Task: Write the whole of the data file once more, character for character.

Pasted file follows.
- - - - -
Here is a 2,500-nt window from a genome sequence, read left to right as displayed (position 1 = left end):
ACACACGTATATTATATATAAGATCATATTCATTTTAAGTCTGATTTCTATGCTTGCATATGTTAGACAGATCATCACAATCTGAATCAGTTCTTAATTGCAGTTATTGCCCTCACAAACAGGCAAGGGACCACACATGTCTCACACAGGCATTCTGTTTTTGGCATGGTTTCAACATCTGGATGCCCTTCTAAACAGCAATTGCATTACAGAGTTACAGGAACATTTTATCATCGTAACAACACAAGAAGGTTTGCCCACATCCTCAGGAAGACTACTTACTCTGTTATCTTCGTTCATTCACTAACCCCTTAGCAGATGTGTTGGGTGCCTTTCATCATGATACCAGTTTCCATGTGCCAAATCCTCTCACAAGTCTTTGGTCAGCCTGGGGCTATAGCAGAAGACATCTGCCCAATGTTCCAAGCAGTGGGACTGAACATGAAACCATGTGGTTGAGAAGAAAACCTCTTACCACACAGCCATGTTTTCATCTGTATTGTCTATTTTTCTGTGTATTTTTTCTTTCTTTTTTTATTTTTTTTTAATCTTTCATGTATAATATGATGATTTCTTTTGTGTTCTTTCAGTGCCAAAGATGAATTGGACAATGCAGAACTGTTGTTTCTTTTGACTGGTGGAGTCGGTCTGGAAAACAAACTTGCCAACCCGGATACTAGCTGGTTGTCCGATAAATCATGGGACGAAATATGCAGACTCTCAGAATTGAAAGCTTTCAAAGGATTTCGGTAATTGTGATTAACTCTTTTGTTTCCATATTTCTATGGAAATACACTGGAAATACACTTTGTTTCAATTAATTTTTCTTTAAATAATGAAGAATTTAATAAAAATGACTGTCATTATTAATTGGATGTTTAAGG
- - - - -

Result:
Here is a 2,500-nt window from a genome sequence, read left to right as displayed (position 1 = left end):
ACACACGTATATTATATATAAGATCATATTCATTTTAAGTCTGATTTCTATGCTTGCATATGTTAGACAGATCATCACAATCTGAATCAGTTCTTAATTGCAGTTATTGCCCTCACAAACAGGCAAGGGACCACACATGTCTCACACAGGCATTCTGTTTTTGGCATGGTTTCAACATCTGGATGCCCTTCTAAACAGCAATTGCATTACAGAGTTACAGGAACATTTTATCATCGTAACAACACAAGAAGGTTTGCCCACATCCTCAGGAAGACTACTTACTCTGTTATCTTCGTTCATTCACTAACCCCTTAGCAGATGTGTTGGGTGCCTTTCATCATGATACCAGTTTCCATGTGCCAAATCCTCTCACAAGTCTTTGGTCAGCCTGGGGCTATAGCAGAAGACATCTGCCCAATGTTCCAAGCAGTGGGACTGAACATGAAACCATGTGGTTGAGAAGAAAACCTCTTACCACACAGCCATGTTTTCATCTGTATTGTCTATTTTTCTGTGTATTTTTTCTTTCTTTTTTTATTTTTTTTTAATCTTTCATGTATAATATGATGATTTCTTTTGTGTTCTTTCAGTGCCAAAGATGAATTGGACAATGCAGAACTGTTGTTTCTTTTGACTGGTGGAGTCGGTCTGGAAAACAAACTTGCCAACCCGGATACTAGCTGGTTGTCCGATAAATCATGGGACGAAATATGCAGACTCTCAGAATTGAAAGCTTTCAAAGGATTTCGGTAATTGTGATTAACTCTTTTGTTTCCATATTTCTATGGAAATACACTGGAAATACACTTTGTTTCAATTAATTTTTCTTTAAATAATGAAGAATTTAATAAAAATGACTGTCATTATTAATTGGATGTTTAAGG